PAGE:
From Refugee to President

Mirta Martin plans to be the change for Ferrum


Photo by Sarah Shuford

At left, Mirta Martin, interim president, speaks with Conner Sides, senior.

Lindsey M. Foster, Editor

After being restricted from basic human rights fleeing Cuba to Spain to the United States as a refugee, Mirta Martin has come to take on the role of the college’s interim president.

One month in, she already has plans for the college and has adapted to the atmosphere after getting to meet a lot of the Panther Nation.

“I’ve never seen a community who’s so welcoming, so wanting to be a part of a family as this community,” Martin said.

Already, Martin has spoken to different organizations, faculty, staff, and students to garner new additions and ideas to bring to the campus.

“I was very impressed by Dr. Martin’s energy and tenacity for change, and I feel very empowered to enact change, as well as the support from her to do so,” said Conner Sides, senior, and President of the Student Government Association (SGA). “My only downside is I will only get to work with her for one semester, but I’m excited to see the change she brings.”

Martin has also challenged the faculty under the leadership of the Vice President of Academic Affairs, Kevin Reilly, to launch industry badges.

“Badges are a visual representation of skills acquired in the classroom,” Reilly said.

Martin said often, there is a disconnect between the language of academics and the language of industry. Badges will bridge that gap. For students, that is huge because the algorithms created by the industry to identify prospective employees will now favor Panther graduates.

“Depending on what major or what course you take, you could end up with a badge in areas like welding, CISCO certification, OSHA Certification, Office 365 Certification, editing, budgeting, leadership, and teamwork, to name a few,” Martin said.

Faculty have looked at courses with industry-needed skills so students can earn an electronic industry badge upon course completion.

“I am excited that we have over 100 proposed badges so far, with more to come,” Reilly said.

Martin also wants to be involved with everyone on campus as much as possible. She plans to open up the President’s House where anyone can stop by.

“That house is for everybody, and I’ll be hosting student groups, faculty, staff, alumni, and donors,” Martin said. “The light on the porch means I’m there. That’s an invitation for any and all to stop by to say hello, to give me a hug, or to tell me what I don’t what to hear since this is the only way I can resolve issues.”

She also has her personal cell number and email ([email protected]) rather than the [email protected] email address on her business card and on her email.

“I want to hear from you, I want to answer your emails. I don’t want somebody answering it for me,” Martin said. “If I am saying to you that I am available, that I want to be part of your family, that I want you to let me into your life, I need to be accessible.”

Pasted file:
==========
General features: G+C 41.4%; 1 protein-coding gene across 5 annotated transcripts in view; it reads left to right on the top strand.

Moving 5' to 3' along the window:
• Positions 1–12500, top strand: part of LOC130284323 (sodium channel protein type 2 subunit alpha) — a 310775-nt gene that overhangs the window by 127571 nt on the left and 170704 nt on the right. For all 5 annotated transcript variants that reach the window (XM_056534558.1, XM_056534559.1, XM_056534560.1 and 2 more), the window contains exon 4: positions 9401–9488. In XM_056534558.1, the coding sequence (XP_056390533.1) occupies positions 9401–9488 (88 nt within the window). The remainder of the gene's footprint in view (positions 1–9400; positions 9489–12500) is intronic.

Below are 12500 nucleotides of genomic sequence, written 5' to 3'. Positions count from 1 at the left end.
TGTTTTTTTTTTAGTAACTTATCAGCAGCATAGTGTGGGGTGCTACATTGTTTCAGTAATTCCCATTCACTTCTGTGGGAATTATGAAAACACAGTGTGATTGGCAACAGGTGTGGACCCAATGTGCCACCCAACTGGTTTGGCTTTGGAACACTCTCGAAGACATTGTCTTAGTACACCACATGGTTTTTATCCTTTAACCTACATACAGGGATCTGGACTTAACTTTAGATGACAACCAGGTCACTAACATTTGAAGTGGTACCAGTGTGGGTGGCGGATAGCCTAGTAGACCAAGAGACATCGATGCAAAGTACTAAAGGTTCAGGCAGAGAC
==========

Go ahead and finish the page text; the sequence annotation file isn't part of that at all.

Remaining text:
Along with the newly planned initiatives and being involved with everyone, Martin also has a vision for the campus to become a support system and create growth for all students.

“I want Ferrum College to be the destination of choice for the next generation of leaders who seek a superb education provided by second-to-none faculty and supported by wonderful staff,” she said.

The only way to do this, Martin said, is to help her spread the word about the college.

“This is a special place, and I want, and I need for everyone to open their mouth and talk about this rare jewel,” she said.

Prior to arriving in the states, Martin became a Cuban refugee at age 6. While she does not remember much, she does have some memories.

“My grandmother, my sister, and I were allowed to leave the island by the Communist Regime when I was 6. So my memories are those that most children that age may have. They are memories about family,” Martin said.

One of the family members Martin remembers was her grandfather. While living under a Communist regime, the citizens of Cuba were only allowed one pair of shoes. As the shoes tore apart, Martin’s grandfather would trace her foot around a piece of cardboard. He would then cut it up and place it in her shoes to cover the hole that would form in the soles.

“I remember that hole getting bigger and bigger,” Martin said. “It’s a sad memory, but what is more sad is the realization that there are people in the world today who, 50 years after the fact, still live like that–not having daily needs we consider basic in the U.S.–like owning a pair of shoes. Still, those are wonderful memories of a time gone by because it’s a memory about family, about spending time with a grandfather.”

Also, she remembers that citizens in Cuba were restricted from practicing their beliefs and having any human rights. Under the Strategic Plan, citizens were restricted from expressing their beliefs, such as religion.

“The first thing they did was to criminalize going to church. Many families had priests and pastors in their homes, but they were often discovered. Entire families were thrown in jail. It was a very successful strategy to demoralize the people,” Martin said. “The other important value for the Cuban people was family, and the Castro regime focused heavily in tearing apart families.”

Castro’s revolution was supposedly sold as a means to bring equality to the people. He self-identified as a socialist. Soon after taking power, he aligned his strategies with the Soviet Union, and embraced the Marxist, communist ideals. Castro then closed the island for people to come in and out of the country. There was but one way to leave the island, and that was to ask the government for permission.